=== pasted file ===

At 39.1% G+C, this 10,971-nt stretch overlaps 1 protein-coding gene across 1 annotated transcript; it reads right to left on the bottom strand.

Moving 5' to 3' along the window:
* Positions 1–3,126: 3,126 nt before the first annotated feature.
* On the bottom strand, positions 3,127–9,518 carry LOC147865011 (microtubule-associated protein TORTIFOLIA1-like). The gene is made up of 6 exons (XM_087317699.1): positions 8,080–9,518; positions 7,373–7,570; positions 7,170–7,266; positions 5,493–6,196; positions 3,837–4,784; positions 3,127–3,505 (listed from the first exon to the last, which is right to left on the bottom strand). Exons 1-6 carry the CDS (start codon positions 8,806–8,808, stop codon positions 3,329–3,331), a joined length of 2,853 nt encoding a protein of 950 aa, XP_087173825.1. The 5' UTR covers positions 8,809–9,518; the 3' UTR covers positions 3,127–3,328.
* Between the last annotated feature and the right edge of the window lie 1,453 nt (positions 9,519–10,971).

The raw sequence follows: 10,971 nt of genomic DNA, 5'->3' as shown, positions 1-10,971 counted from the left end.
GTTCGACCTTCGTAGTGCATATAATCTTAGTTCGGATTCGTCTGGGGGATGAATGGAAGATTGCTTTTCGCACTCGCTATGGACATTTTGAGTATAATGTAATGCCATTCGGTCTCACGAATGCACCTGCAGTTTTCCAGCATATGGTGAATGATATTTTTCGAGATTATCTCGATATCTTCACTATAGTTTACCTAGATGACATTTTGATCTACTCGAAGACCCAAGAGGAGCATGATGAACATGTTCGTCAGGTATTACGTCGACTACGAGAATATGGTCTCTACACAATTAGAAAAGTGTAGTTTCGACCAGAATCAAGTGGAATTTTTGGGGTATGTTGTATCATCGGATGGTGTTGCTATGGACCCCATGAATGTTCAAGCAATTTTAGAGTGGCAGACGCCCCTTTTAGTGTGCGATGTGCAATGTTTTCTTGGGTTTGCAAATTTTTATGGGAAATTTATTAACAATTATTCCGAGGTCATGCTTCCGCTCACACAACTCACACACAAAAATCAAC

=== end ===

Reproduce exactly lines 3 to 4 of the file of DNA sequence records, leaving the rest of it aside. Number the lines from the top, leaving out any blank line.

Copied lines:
* Positions 1–3,126: 3,126 nt before the first annotated feature.
* On the bottom strand, positions 3,127–9,518 carry LOC147865011 (microtubule-associated protein TORTIFOLIA1-like). The gene is made up of 6 exons (XM_087317699.1): positions 8,080–9,518; positions 7,373–7,570; positions 7,170–7,266; positions 5,493–6,196; positions 3,837–4,784; positions 3,127–3,505 (listed from the first exon to the last, which is right to left on the bottom strand). Exons 1-6 carry the CDS (start codon positions 8,806–8,808, stop codon positions 3,329–3,331), a joined length of 2,853 nt encoding a protein of 950 aa, XP_087173825.1. The 5' UTR covers positions 8,809–9,518; the 3' UTR covers positions 3,127–3,328.